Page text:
Indonesia to lease thousands of small islands to foreign investors

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Indonesia has announced plans to let foreign investors lease and manage uninhabited islands across the large archipelago in a move aimed at developing them into tourist destinations, local media reported.

According to Coordinating Minister for Maritime Affairs Luhut Binsar Panjaitan, the government will not only allow foreigners or foreign firms to manage the islands but even give them the right to name them. He, however, ruled out that foreigners would be given land titles.

“While Indonesia will retain ownership, foreign investors keen on a qualifying island can lease it and give it any name they want, as long as they report to us,” Panjaitan said, adding that out of all of the many uninhabited islands in the country, about 4,000 have the potential to become tourist destinations.

He said that investors from Japan and Singapore have already signaled interest in the programme, In a first step, Japanese investors will be granted the right to manage the island of Morotai, which is part of eastern Indonesia’s Maluku Islands. The plan is to make the island a destination for elderly Japanese.

Altogether, Indonesia has registered nearly 14,800 islands with the United Nations. The CIA fact book puts the number of islands even at 17,508, with about 6,000 of them being inhabited. An earlier survey by Indonesia’s aeronautics and space institute even suggested the nation has over 18,300 islands.

But their are also critical voices. The Chairman of the People’s Consultative Assembly, Zulkifli Hasan, reminded that Indonesia is a sovereign state and said that foreign investors who are interested in managing islands in Indonesia must also preserve Indonesia’s sovereignty and should be allowed to settle on such an islands only for an established period of time. Ownership should never be switched, he added.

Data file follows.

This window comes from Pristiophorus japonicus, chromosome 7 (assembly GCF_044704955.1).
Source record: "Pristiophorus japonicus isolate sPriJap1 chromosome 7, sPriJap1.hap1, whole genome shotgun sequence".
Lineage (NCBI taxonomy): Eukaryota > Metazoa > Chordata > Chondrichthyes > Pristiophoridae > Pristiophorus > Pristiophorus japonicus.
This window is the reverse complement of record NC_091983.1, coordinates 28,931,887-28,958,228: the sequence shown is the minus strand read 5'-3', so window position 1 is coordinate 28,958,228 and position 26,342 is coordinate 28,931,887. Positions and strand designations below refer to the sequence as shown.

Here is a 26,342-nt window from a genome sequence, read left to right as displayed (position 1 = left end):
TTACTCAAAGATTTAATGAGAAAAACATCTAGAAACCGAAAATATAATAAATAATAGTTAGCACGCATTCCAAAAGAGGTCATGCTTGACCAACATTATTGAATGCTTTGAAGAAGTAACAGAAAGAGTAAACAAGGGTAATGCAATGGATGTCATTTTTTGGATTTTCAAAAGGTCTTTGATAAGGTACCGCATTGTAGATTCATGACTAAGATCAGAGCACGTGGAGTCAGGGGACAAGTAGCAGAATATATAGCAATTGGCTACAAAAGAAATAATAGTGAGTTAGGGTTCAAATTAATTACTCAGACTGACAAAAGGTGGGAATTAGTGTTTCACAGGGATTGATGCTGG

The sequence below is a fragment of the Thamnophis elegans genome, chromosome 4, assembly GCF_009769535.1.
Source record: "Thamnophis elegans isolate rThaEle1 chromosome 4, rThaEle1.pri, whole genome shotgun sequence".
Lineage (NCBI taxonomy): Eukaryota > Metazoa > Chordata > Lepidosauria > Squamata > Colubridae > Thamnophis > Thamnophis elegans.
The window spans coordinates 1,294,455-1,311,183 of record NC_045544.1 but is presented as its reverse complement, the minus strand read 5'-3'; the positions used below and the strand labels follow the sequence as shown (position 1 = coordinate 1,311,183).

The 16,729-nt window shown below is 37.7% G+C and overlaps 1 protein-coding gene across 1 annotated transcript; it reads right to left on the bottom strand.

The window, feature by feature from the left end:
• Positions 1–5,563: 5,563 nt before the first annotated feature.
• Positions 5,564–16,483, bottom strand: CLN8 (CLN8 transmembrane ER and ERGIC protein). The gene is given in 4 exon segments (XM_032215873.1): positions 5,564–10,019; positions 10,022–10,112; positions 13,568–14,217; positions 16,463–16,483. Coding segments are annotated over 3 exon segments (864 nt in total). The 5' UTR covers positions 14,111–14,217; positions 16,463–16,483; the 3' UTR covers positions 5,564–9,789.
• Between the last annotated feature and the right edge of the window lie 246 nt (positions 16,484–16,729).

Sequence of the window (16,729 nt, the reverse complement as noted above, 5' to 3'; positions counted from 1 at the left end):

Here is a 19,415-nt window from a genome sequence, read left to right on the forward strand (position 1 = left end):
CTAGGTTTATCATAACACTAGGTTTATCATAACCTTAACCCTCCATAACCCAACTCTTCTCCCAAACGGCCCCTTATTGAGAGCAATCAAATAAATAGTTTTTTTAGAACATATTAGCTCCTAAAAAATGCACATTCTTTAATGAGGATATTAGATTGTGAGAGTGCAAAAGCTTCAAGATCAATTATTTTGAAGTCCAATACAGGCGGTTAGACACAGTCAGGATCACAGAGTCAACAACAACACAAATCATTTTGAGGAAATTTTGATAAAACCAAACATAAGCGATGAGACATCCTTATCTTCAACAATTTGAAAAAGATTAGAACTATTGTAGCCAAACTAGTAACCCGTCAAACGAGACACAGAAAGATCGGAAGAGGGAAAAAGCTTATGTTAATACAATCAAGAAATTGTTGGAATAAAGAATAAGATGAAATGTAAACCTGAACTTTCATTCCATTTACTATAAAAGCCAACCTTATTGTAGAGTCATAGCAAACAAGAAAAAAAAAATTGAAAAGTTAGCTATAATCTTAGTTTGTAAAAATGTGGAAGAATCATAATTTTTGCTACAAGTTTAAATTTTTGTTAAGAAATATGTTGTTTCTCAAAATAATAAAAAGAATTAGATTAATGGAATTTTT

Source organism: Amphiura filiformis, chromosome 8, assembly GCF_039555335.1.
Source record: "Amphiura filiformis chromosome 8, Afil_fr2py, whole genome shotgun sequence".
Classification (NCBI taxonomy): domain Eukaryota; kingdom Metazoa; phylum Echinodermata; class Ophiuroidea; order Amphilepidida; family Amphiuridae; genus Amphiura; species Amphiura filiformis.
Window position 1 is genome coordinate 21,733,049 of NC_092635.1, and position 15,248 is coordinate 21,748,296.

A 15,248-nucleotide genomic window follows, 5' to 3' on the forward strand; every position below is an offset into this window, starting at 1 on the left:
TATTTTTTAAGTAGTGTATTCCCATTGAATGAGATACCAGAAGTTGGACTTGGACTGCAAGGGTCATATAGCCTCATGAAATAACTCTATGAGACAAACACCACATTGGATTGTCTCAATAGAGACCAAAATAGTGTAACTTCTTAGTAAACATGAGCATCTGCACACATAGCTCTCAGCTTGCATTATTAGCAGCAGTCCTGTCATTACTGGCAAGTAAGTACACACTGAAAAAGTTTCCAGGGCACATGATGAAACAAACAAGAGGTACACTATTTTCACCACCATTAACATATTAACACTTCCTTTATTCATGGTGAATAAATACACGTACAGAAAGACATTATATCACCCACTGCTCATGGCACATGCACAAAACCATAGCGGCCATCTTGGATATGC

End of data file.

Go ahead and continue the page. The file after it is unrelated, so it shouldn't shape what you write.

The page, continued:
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Indonesia has announced plans to let foreign investors lease and manage uninhabited islands across the large archipelago in a move aimed at developing them into tourist destinations, local media reported. According to Coordinating Minister for Maritime Affairs Luhut Binsar Panjaitan, the government will not only allow foreigners or foreign firms to manage the islands but even give them the right to name them. He, however, ruled out that foreigners would be given land titles. "While Indonesia will retain ownership, foreign investors keen on a qualifying island can lease it and give it any name they want, as long as they...

Reading Time: 1 minute

Indonesia has announced plans to let foreign investors lease and manage uninhabited islands across the large archipelago in a move aimed at developing them into tourist destinations, local media reported.

According to Coordinating Minister for Maritime Affairs Luhut Binsar Panjaitan, the government will not only allow foreigners or foreign firms to manage the islands but even give them the right to name them. He, however, ruled out that foreigners would be given land titles.

“While Indonesia will retain ownership, foreign investors keen on a qualifying island can lease it and give it any name they want, as long as they report to us,” Panjaitan said, adding that out of all of the many uninhabited islands in the country, about 4,000 have the potential to become tourist destinations.

He said that investors from Japan and Singapore have already signaled interest in the programme, In a first step, Japanese investors will be granted the right to manage the island of Morotai, which is part of eastern Indonesia’s Maluku Islands. The plan is to make the island a destination for elderly Japanese.

Altogether, Indonesia has registered nearly 14,800 islands with the United Nations. The CIA fact book puts the number of islands even at 17,508, with about 6,000 of them being inhabited. An earlier survey by Indonesia’s aeronautics and space institute even suggested the nation has over 18,300 islands.

But their are also critical voices. The Chairman of the People’s Consultative Assembly, Zulkifli Hasan, reminded that Indonesia is a sovereign state and said that foreign investors who are interested in managing islands in Indonesia must also preserve Indonesia’s sovereignty and should be allowed to settle on such an islands only for an established period of time. Ownership should never be switched, he added.

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